In our example, the trustees’ cost of Michelle’s shares is $6.82 per share, or $34,100 total. Therefore, in the year Michelle takes her QLSD, she will owe ordinary income tax on $34,100. However, the rest of the shares’ value—the other $595,900 (the NUA)—won’t be taxed that year. Instead, Michelle will only pay tax when she sells those shares. And when she does, 100% of the NUA will be taxed at the far more preferable long-term capital gains tax rate. Because long-term capital gains rates are typically much lower than an individual’s income tax rate, this can translate into significant tax savings!
As for the rest of Michelle’s PG shares, she will roll them into a traditional IRA. And because she is transferring those shares from one retirement account to another, that will be a non-taxable event. As is the case with the total rollover QLSD, she will pay taxes on those funds when they are withdrawn from the traditional IRA, at which time they will be taxed as ordinary income.
So, in this scenario, during the year of her QLSD, Michelle would owe $11,935.
One More Rollover Can Lower Taxes Further: The Duke Method
Drawing on a specific ruling by the IRS, Frank Duke devised a method to save P&G retirees even more on their taxes. In theory, this method can wipe out the need to pay income tax on a large portion of PG shares at the time of withdrawal – but only if it’s done correctly.
The Duke Method is more complicated than the previous approaches, but can generate even more tax savings. Basically, the account owner uses a two-step rollover approach. First, they make a split QLSD. They roll all of their Savings Plan assets into a traditional IRA, and they split their Profit-Sharing Trust assets, putting all of the PG shares into a taxable account and the remaining assets into their traditional IRA. For the second step, they make another transfer, a 60-day rollover, in which they move some of their PG shares out of their taxable account and into their traditional IRA.
Let’s look at what happens to Michelle if she uses the Duke Method. First, she rolls over all of her Savings Plan assets, or $200,000, into a traditional IRA. She then transfers all non-P&G investments from her Profit Sharing Trust, $800,000, to the IRA, while her PG shares, worth $882,000, go into a taxable account. If Michelle stops here, she will owe ordinary income tax on the trustees’ cost of shares transferred to the taxable account, $154,100. Again, assuming a 35% ordinary tax rate, this would equate to $53,935 or income tax.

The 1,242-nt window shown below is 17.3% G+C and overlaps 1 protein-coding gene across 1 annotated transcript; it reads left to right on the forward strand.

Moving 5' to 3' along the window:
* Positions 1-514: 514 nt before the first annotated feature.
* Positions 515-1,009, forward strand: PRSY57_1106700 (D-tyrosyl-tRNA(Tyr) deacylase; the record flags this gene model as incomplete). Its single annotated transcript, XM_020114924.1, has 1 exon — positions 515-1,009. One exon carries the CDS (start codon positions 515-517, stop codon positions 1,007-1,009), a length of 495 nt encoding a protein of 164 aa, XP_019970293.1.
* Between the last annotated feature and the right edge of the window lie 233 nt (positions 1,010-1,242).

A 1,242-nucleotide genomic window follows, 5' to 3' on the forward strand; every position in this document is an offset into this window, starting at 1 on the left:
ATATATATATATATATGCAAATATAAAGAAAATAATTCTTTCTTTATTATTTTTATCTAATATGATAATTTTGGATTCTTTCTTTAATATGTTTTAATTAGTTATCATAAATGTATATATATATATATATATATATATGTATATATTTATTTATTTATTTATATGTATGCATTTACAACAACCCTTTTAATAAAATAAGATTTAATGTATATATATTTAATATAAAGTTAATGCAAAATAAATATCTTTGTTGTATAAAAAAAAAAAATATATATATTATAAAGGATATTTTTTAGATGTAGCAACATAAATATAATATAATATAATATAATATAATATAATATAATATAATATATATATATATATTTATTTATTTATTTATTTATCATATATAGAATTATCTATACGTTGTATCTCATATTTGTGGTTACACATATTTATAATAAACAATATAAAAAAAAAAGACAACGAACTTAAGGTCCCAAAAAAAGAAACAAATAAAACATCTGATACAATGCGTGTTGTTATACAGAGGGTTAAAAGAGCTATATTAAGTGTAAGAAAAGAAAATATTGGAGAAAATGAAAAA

What Frank Duke discovered, through a creative application of a private letter ruling, is that if Michelle then transfers $154,100 from her taxable account into her IRA within 60 days, that transfer will completely offset the trustees’ cost taxable income. Therefore, the QLSD would be seen as a non-taxable event. Michelle would avoid any ordinary income tax obligation on her PG shares during the year of her QLSD.
The following flow chart offers an illustration of these two steps:
This means that Michelle will receive $727,900 of PG stock with zero upfront tax costs in an account that has no restriction or penalty. In addition, she will pay capital gains taxes, as opposed to ordinary income taxes, when the shares are sold. As compared with the more commonly executed Split QLSD, this transaction results in the receipt of an additional $97,900 of PG stock within the freely accessible, and tax-rate preferred, taxable brokerage account and those additional shares are received without the imposition of any up-front income tax.
Is the Duke Method Right for You?
You might be wondering why everyone doesn’t use the Duke Method. The prospect of paying no upfront taxes is certainly enticing. But retirement plans—and financial health, more generally—involve much more than tax bills. In the next installment of this series, we’ll explore all of the factors you should evaluate before selecting your distribution strategy. These include portfolio concentration risk, long-term financial security, cash flow considerations, and estate planning.
Many financial advisors are acolytes of the Duke Method, and they prescribe it for all of their P&G clients, across the board. At Truepoint, we take a different approach. We evaluate each distribution method and work closely with our clients to understand their specific situation and unique goals. We run multiple scenarios to calculate the different consequences of each option. We’ve seen how lowering your tax bill one year might not, in fact, help you achieve your 30+ year financial plan. The distribution strategy you choose should align with your entire, comprehensive financial plan.